So You Want to Become a Data Scientist?
Data science is one of the hottest fields right now and shows no signs of slowing down. By 2018, McKinsey estimates that American businesses will need over 490,000 data scientists, but there will be fewer than 200,000 qualified applicants to fill those positions.
Where do you apply, right?
Not so fast. It takes a certain set of skills and education to be a data scientist, said Chris Neimeth the COO of NYC Data Science Academy, which helps students and companies learn data science skills and manage their data science needs. “A data scientist is a storyteller, an engineer, and they’re a business analyst; they need to understand what the problem is that the business is trying to solve.” You also should like math. A lot.
“Generally people who don’t have a comfort with numbers and the ability to write code are probably not going to be successful,” said Neimeth. Most of the people who take the NYC Data Science Academy bootcamp come from a STEM background. 80% have masters degrees and 30% have PHDs, said Neimeth.
Soon almost every imaginable type of business will be looking for a data scientist. These jobs have become more plentiful thanks to a confluence of factors. Businesses’ data is increasingly becoming digitized, computers are faster and cheaper with higher computing power, and the internet of things is bringing new sets of data for data scientists to sift through.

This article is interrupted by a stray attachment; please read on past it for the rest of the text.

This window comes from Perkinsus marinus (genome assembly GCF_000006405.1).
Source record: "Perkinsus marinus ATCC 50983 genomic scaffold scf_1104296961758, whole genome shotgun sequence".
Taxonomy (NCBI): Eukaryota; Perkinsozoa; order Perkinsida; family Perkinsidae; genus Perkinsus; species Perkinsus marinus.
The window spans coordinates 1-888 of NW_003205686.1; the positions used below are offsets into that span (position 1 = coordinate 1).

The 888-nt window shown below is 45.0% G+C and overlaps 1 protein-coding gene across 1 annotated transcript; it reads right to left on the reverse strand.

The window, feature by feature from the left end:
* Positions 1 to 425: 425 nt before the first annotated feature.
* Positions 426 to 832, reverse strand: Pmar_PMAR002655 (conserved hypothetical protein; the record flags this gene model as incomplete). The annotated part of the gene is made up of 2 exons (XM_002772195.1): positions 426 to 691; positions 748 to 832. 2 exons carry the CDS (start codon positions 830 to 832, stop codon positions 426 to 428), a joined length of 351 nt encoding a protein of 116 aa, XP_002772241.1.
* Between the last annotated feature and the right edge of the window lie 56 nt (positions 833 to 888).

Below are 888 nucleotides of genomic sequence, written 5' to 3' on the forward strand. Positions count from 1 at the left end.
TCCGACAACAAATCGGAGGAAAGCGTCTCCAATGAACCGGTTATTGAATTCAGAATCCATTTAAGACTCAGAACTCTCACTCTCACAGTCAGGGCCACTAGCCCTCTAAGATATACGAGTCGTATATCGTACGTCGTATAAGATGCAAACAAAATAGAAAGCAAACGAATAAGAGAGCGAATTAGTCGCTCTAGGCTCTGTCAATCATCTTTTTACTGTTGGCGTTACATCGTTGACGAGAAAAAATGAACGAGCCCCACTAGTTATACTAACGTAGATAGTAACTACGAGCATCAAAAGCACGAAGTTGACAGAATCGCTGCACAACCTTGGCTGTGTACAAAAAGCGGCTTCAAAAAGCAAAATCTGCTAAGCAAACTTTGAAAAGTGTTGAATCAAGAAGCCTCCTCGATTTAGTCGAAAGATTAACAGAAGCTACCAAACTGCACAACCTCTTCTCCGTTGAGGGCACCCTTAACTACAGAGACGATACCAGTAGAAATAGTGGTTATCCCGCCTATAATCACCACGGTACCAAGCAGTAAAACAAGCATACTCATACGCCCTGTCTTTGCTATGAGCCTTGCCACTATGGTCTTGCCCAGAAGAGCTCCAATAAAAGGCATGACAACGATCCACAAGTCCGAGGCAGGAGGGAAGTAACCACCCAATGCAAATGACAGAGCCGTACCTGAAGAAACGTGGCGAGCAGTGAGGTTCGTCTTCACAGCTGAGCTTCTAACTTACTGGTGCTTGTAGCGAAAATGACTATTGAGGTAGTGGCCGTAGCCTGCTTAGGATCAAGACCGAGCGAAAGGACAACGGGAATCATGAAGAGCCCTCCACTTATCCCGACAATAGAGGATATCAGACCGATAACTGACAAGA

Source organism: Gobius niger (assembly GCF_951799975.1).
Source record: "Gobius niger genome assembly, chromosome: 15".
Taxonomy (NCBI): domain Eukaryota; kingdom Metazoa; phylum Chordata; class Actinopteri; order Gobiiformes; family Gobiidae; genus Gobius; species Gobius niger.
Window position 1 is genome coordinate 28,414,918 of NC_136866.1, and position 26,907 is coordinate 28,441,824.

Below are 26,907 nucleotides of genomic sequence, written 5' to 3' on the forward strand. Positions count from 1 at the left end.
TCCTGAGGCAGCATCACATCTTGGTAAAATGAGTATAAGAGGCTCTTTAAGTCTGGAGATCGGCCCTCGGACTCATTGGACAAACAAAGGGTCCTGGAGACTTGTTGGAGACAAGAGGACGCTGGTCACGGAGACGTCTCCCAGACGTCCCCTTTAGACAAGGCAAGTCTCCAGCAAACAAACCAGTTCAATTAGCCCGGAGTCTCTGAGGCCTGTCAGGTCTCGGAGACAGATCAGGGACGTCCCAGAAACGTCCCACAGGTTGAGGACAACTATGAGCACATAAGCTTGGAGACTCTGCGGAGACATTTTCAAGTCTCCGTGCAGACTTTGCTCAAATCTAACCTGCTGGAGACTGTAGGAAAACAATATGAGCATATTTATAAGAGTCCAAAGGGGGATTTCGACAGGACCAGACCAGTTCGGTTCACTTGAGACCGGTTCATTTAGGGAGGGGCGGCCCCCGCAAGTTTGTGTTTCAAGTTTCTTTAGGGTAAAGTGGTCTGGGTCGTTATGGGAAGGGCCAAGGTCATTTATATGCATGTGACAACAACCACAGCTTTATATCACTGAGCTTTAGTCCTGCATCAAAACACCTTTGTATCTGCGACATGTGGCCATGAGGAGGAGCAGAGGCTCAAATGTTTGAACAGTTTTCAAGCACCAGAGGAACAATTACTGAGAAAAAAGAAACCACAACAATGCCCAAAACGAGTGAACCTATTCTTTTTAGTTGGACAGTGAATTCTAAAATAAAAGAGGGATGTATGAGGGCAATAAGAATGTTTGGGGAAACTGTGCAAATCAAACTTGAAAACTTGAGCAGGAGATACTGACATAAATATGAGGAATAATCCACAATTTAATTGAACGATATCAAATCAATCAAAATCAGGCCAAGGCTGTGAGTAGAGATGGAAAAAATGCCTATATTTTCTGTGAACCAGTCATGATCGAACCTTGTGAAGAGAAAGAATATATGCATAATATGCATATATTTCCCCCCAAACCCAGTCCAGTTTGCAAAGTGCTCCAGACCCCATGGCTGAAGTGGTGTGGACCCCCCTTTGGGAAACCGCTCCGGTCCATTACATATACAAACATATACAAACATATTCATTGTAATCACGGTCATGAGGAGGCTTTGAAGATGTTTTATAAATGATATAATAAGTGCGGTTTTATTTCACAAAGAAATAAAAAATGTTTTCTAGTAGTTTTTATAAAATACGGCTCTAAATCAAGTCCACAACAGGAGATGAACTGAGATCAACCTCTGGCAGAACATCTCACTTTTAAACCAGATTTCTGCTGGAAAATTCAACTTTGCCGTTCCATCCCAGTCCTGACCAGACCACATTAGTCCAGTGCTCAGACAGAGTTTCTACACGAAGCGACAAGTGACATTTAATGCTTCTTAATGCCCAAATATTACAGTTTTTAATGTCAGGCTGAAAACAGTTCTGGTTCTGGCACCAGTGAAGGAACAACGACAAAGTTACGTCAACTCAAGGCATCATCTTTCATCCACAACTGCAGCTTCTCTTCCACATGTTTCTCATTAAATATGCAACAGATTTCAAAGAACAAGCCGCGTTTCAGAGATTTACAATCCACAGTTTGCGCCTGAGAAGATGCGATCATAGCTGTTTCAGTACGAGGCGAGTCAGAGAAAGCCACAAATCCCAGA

Data science is now being used in finance, healthcare, retail, marketing, government and other industries.
So what’s the job like?
At quantitative hedge fund Two Sigma, data scientist Ben Wellington said no two days are the same. “One day I might be out looking for various data sets about traffic. The next I might be cleaning data about ice cream consumption! Another I might be testing out a hypothesis I have about weather. It’s really diverse work.”
He landed his role as quantitative analyst after studying computer science and math and finishing a Ph.D. program in computer science.
“I think the most important quality to display when looking for a data science role is passion for data,” said Wellington. “We love people who do independent data projects just because they are curious to learn more about the world.” But don’t forget about the science. “Not enough people make sure that their published work is reproducible, and that’s a shame. It is one of the core tenants of the scientific method.”
Although the term data science has exploded recently, the science has been around for a while, said Wellington. “What has changed is the amount of demand, and the amount of freely available, high-quality software to do analysis.” When Wellington started his job 10 years ago C++, JAVA, and Perl were the programming languages of choice. Today it’s Python and R.
In addition to that software ability and passion for business, math, and coding, you’ve got to be curious and a comfortable with the process of gathering and understanding data. “A lot of the work is the journey,” said Neimeth. “The journey is the analysis, the exploration, the hypotheses, the testing.”
“If you want to get into data science, you need to think: Are you going to be happy on the journey as well as at the destination?”
We’ll help you discover it.